For this study, we used data from the Pesquisa de Orçamentos Familiares (POF – Household Budget Survey) of 2008-2009, carried out by the Brazilian Institute of Geography and Statistics (IBGE). The POF assesses the household budget of families (consumption, expenditure, and income) a .
A previous publication details the sample of the POF a . In summary, the POF of 2008-2009 was carried out in a probabilistic sample of 55,970 households, using a complex sampling plan based on a set of census sectors named “master sample”. The census sectors were geographically and statistically stratified and were selected in two stages. In the first stage, a quantitative amount of the census sectors were selected from the master sample with probability proportional to the number of households in each stratum and, in the second stage, the households were selected by simple random sampling. In total, 4,696 sectors of the master sample were selected and the interviews were carried out in 55,970 households, amounting to 190,159 residents a .
For this study, no children under 10 years of age were included (n = 31,977), since these children are not considered as budget units and their expenses are not individually recorded. Pregnant (n = 1,698) and lactating women (n = 3,589) were also excluded as eating habits often change, as well as what potentially influence their choice of places and the types of food consumed in these periods. The final sample amounted to 152,895 subjects.
The information regarding food consumption outside the home was obtained from a notebook filled by all members of the household who were 10 years of age or older. For a week, information on the product acquired, the form of acquisition, the amount of the expenditure in Real, and place of purchase were recorded. The record of the purchase could be made both in detail (item by item, as the food was acquired at each place) and resumed (a single record with the total spent during the week per place of purchase) a .
Household income was estimated by both monetary (cash, check and credit card, installments) and non-monetary income (donation, exchange, business, own production, fishing, and hunting) of the members of the family. The per capita household income was calculated by dividing household income by the number of residents.
The years of study of each resident were estimated by the IBGE from the last grade successfully completed. For subjects who have non-serial grades, the years of study were estimated as four years a .
The records of the spending with food outside the home amounted to 306 places of purchase of food, which were classified into eight groups according to the similarities in the structure of sale and supply, following definitions already used in other studies: 1) supermarket: stores that stock meat, wheat bread, fruits, vegetables and milk for retail or wholesale sales 20 ; 2) bakery: establishments that offer quick meals and sandwiches, served at the counter or table 18 ; 3) street food: food sold by street vendors, food and beverages ready for consumption, prepared or sold on the streets and other similar public places for immediate consumption or for later on without any preparation or processing c ; 4) snack bar: establishments that predominantly sell preprocessed food and preparations according to a request 18 ; 5) restaurant: establishments that offer full table service, waiters, and menus 18 – the buffet restaurant was also included in this category; 6) fruit shop: places that mainly sell fruits and vegetables; 7) schools; and 8) other places: places that do not sell food as their main activity. For this work, the school group was not analyzed as it is a place subjected to strategies that regulate the supply of food, such as, for example, the Programa Nacional de Alimentação Escolar (PNAE – National Program of School Meals) d . We describe what we have included in each group in Table 1.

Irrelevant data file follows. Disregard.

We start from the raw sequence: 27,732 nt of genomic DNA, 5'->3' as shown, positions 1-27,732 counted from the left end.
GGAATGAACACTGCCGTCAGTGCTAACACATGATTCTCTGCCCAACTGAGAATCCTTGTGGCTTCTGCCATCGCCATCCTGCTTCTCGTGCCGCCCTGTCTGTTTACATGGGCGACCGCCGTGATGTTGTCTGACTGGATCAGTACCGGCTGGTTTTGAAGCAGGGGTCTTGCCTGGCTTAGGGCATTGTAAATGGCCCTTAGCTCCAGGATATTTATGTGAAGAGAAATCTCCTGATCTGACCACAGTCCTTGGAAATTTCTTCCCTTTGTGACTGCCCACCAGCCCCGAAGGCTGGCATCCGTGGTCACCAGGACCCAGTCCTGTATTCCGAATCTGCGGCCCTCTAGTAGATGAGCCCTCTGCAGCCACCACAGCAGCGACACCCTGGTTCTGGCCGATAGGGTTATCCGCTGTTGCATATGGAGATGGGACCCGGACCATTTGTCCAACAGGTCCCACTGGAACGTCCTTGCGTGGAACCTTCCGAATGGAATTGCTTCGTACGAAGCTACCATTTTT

The 567 items purchased for consumption outside the home were grouped into nine categories, considering the nutritional aspects and the marketing characteristics of the item: alcoholic beverage, cookies, sweets, fast food, fruits, milk and dairy products, meals, soft drinks, and snack chips. Those items with reference to more than one type of food in the same meal were placed in their respective groups, i.e., if the subject reported having consumed a sandwich and soft drink, we registered the consumption in the group of fast food and soft drink.
Each subject was classified as a user or not of determined place of purchase and as a consumer or not of a given food group. As the purchase of food could be resumed, we could not estimate how many times a particular place was frequented by the same subject. Thus, we considered a place if the person mentioned at least one purchase there during data collection.
We have estimated the frequency of purchase of food in seven groups of places and according to gender, and we have calculated the average age, income and years of education according to places of purchase of the food consumed outside the home. For the estimation of the type of food purchased at each place among the consumers of a specific place, we used the ratio of the number of subjects who purchased any item in a particular place and all consumers of the place considered. For the estimation of the average per capita expenditure in each place, we added all the expenditure incurred and divided it by the total number of subjects per specific place. To calculate the estimates, we considered the sampling weight of the POF and we incorporated the cluster effect of the census sector, using the SAS software, version 9.3.